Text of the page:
Mann Lines – Ro-ro to Rotterdam

The new route to Holland opened by Mann Lines in January was well received.

Published in the Aboard online magazine 9.6.2020

There is hustle and bustle by M/S ML Freyja. Terminal tractors are pulling mafi platforms loaded with steel girders, paper and timber to the ro-ro vessel. On the quay a row of mining machines and harvesters are waiting for the start of their sea voyage.

David Symes, Operations Manager of shipping company Mann Lines, says that part of the cargo is destined to Freyja’s new port of call, Rotterdam.

“At least a lot of steel is going there today”, he points out.

The company has already transported e.g. containers, used heavy vehicles, and used work and agricultural machinery to Europe’s largest port.

Excellent further connections from Rotterdam

Mr Symes is happy about the positive reception of the route that that was opened in January. It is the only ro-ro connection from Finland to Holland.

”Rotterdam is a great addition to our range of services. There are excellent connections by ship from Holland around the world, as well as good road and rail connections to other European cities.”

Broekman Distriport, the multipurpose terminal in Rotterdam used by Mann Lines, is located in the central Botlek district of the giant port. The same terminal provides e.g. direct connections to Norway.

M/S ML Freyja’s current route, starting in Turku, is: Turku–Bremerhaven–Harwich–Rotterdam–Cuxhaven–Paldiski–Turku. The ship tours the whole route through around three times per month.

When a door closes, another one opens

Mr Symes says that Rotterdam was added to the shipping company’s route partly because of Brexit.

”With Brexit, imports from England have decreased, although exports to the island nation still remain strong. In any case, the new situation meant more space on board.”

Soon after the opening of the new route, the world faced an even greater upheaval than Brexit, namely the coronavirus pandemic.

”The effects of the coronavirus are so far fairly minor. Exports from Finland continue, as large exporter companies are delivering orders received earlier. It’s hard to say anything about the situation in the autumn, though. It may be that many companies are now postponing their investments.”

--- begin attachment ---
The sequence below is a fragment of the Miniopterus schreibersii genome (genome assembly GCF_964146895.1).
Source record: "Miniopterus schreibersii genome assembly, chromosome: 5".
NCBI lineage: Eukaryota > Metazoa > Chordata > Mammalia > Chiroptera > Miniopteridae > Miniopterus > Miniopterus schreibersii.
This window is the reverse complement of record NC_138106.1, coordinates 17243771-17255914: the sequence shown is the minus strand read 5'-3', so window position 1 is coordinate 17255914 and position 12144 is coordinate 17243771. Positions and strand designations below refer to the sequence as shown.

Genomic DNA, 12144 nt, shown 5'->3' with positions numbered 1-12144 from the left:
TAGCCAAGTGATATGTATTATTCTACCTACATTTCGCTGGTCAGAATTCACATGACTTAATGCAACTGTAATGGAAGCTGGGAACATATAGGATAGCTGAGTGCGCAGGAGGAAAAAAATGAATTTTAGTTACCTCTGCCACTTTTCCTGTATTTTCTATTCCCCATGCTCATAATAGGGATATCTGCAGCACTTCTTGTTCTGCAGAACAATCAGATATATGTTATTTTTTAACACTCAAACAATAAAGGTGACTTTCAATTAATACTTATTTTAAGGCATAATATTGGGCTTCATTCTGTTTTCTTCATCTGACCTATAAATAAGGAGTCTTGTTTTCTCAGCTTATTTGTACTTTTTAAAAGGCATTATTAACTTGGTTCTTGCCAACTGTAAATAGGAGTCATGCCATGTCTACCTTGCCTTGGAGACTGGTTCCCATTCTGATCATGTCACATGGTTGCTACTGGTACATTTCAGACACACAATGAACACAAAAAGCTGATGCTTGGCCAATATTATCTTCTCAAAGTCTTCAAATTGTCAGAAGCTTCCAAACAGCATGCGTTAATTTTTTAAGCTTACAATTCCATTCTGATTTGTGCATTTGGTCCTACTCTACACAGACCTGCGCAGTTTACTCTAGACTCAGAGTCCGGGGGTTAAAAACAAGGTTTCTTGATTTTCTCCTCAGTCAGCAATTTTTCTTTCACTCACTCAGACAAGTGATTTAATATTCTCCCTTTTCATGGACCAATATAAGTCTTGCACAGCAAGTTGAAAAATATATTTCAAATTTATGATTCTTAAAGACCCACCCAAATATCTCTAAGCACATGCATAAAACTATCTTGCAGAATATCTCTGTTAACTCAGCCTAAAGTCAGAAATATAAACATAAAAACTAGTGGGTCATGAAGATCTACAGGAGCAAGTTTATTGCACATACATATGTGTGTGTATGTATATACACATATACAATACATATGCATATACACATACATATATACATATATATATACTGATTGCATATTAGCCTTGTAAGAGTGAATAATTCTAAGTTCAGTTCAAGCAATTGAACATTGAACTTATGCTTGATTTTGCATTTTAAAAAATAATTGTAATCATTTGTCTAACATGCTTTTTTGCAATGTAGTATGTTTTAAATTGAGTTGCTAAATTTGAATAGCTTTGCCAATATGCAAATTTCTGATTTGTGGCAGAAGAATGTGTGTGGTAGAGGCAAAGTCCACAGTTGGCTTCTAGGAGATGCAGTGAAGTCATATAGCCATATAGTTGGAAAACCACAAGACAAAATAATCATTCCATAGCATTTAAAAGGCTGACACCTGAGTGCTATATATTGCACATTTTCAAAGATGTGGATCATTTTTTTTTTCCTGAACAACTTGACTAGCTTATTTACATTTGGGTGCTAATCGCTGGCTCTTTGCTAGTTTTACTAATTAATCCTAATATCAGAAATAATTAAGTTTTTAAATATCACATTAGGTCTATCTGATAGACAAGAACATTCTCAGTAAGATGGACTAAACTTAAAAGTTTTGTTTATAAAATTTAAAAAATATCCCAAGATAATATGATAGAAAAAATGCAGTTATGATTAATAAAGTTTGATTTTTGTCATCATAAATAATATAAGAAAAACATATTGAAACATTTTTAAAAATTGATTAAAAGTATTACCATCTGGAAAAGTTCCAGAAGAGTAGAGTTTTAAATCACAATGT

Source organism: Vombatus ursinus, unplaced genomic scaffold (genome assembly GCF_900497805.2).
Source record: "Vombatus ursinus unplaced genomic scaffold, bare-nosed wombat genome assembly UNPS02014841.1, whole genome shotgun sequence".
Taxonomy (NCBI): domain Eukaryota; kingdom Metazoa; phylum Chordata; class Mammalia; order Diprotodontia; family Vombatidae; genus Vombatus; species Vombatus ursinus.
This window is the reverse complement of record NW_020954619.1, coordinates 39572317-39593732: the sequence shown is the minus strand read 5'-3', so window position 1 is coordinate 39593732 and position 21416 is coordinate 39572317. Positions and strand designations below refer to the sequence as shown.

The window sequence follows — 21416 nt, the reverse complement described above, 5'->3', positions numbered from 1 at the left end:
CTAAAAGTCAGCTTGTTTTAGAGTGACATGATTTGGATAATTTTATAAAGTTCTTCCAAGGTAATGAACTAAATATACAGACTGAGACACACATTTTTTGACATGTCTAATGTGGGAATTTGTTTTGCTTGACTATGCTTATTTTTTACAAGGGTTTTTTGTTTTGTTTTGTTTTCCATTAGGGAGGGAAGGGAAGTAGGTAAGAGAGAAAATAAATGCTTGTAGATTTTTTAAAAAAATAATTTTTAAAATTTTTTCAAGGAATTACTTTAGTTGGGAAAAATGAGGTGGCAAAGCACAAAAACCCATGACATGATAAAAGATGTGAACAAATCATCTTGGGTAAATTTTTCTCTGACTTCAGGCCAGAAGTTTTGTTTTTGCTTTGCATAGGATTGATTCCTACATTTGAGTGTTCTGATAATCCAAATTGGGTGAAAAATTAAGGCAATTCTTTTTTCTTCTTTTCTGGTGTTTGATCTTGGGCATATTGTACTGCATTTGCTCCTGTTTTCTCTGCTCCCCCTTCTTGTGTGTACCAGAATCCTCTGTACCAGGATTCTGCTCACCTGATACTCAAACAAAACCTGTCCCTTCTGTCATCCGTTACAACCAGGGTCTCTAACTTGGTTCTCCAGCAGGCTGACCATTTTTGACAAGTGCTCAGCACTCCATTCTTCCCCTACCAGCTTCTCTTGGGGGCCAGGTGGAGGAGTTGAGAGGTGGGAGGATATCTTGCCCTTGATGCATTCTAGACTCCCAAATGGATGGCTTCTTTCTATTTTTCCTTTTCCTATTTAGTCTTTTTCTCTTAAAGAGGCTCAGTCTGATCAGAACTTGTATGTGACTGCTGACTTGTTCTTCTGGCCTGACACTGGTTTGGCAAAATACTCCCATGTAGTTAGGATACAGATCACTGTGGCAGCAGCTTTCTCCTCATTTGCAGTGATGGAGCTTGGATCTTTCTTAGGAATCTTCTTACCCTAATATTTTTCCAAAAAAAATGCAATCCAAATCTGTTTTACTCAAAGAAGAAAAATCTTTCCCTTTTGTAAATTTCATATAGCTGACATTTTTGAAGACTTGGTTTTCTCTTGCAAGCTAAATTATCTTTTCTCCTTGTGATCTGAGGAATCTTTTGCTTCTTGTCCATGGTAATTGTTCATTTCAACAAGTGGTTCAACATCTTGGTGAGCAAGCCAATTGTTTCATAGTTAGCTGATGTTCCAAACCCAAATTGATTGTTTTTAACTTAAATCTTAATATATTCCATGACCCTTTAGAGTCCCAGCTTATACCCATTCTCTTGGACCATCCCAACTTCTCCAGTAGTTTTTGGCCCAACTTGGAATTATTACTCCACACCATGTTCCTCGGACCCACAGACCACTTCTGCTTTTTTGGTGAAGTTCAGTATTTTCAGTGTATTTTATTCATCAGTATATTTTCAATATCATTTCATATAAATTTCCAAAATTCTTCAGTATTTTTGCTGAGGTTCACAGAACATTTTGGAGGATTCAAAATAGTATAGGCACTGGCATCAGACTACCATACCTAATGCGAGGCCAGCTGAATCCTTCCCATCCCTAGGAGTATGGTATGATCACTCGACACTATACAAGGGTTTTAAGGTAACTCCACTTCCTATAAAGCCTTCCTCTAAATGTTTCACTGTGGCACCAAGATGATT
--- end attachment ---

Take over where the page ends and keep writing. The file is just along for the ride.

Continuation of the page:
Mr Symes says that the coronavirus also affected somewhat the marketing of the new route.

”Usually there are several meetings with customers per week, but we had to give up those. But we try to make it good and tell actively about this great new option.”

Plenty of space

Due to the restrictions attributable to the coronavirus we can only admire Freyja from the outside.

Built in 2017 and owned by the Italian shipping company Visemar, the ship is just over 191 metres long and has up to 3.5 lane kilometres of cargo space.

Freyja is chartered for Mann Lines. In the arrangement Mann Lines pays the rent for the vessel, port charges and fuel, while the owner is responsible for the crew and technology.

La Bella Donna only gets to enjoy the summer in Turku for a little while today. The unloading and loading of the ship only takes 6–8 hours.

A couple of days to get to Rotterdam

Finnsteve’s stevedore picks up another mafi loaded with steel bars with the tractor and lifts it to the cargo hold. A couple of days later, a colleague in Holland will do the same in reverse order from the ship to the loading platform in the Port of Rotterdam.

Mr Symes points out that loading and unloading is of course planned carefully beforehand.

”But some adjustment is always needed, if, for example, a vehicle to be loaded on the ship won’t start right away. Everything needs to be loaded on time, however, so that the goods don’t miss e.g. a further connection.”

It is also important to know otherwise what will happen in the next ports of call. The idea is that as little intermediate unloading would have to be done in ports i.e. transfer cargo temporarily to the quay to get goods out from the front part of the ship.”

”Mann Lines is a small shipping company, but we are very flexible and provide individual service.”

Mr Symes is satisfied with the co-operation with the Port of Turku.

”The Port of Turku has a functioning infrastructure. Loading and unloading of a ro-ro vessel takes a lot of space, and there is plenty of it. The connections to and from the Port of Turku are also good”, Mr Symes sums up.

Text: Matti Välimäki
Photos: Ilari Välimäki, Port of Turku Ltd